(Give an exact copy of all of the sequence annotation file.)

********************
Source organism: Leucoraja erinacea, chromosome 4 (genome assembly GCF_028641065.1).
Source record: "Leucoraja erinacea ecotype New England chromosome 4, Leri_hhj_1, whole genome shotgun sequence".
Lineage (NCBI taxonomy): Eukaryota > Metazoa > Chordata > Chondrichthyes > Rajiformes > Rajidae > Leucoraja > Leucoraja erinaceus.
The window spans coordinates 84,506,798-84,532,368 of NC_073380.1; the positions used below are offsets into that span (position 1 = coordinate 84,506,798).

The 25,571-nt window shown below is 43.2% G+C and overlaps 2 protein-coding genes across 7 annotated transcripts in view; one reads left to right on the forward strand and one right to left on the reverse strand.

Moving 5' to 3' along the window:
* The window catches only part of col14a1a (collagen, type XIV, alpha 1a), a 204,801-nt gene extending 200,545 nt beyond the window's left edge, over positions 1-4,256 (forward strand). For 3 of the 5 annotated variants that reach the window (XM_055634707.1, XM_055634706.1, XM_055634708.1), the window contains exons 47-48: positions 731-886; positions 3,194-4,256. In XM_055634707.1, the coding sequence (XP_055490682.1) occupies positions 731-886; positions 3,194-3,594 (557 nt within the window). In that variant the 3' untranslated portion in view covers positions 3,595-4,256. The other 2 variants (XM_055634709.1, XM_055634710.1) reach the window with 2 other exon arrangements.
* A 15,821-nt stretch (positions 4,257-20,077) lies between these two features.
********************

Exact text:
Source organism: Leucoraja erinacea, chromosome 4 (genome assembly GCF_028641065.1).
Source record: "Leucoraja erinacea ecotype New England chromosome 4, Leri_hhj_1, whole genome shotgun sequence".
Lineage (NCBI taxonomy): Eukaryota > Metazoa > Chordata > Chondrichthyes > Rajiformes > Rajidae > Leucoraja > Leucoraja erinaceus.
The window spans coordinates 84,506,798-84,532,368 of NC_073380.1; the positions used below are offsets into that span (position 1 = coordinate 84,506,798).

The 25,571-nt window shown below is 43.2% G+C and overlaps 2 protein-coding genes across 7 annotated transcripts in view; one reads left to right on the forward strand and one right to left on the reverse strand.

Moving 5' to 3' along the window:
* The window catches only part of col14a1a (collagen, type XIV, alpha 1a), a 204,801-nt gene extending 200,545 nt beyond the window's left edge, over positions 1-4,256 (forward strand). For 3 of the 5 annotated variants that reach the window (XM_055634707.1, XM_055634706.1, XM_055634708.1), the window contains exons 47-48: positions 731-886; positions 3,194-4,256. In XM_055634707.1, the coding sequence (XP_055490682.1) occupies positions 731-886; positions 3,194-3,594 (557 nt within the window). In that variant the 3' untranslated portion in view covers positions 3,595-4,256. The other 2 variants (XM_055634709.1, XM_055634710.1) reach the window with 2 other exon arrangements.
* A 15,821-nt stretch (positions 4,257-20,077) lies between these two features.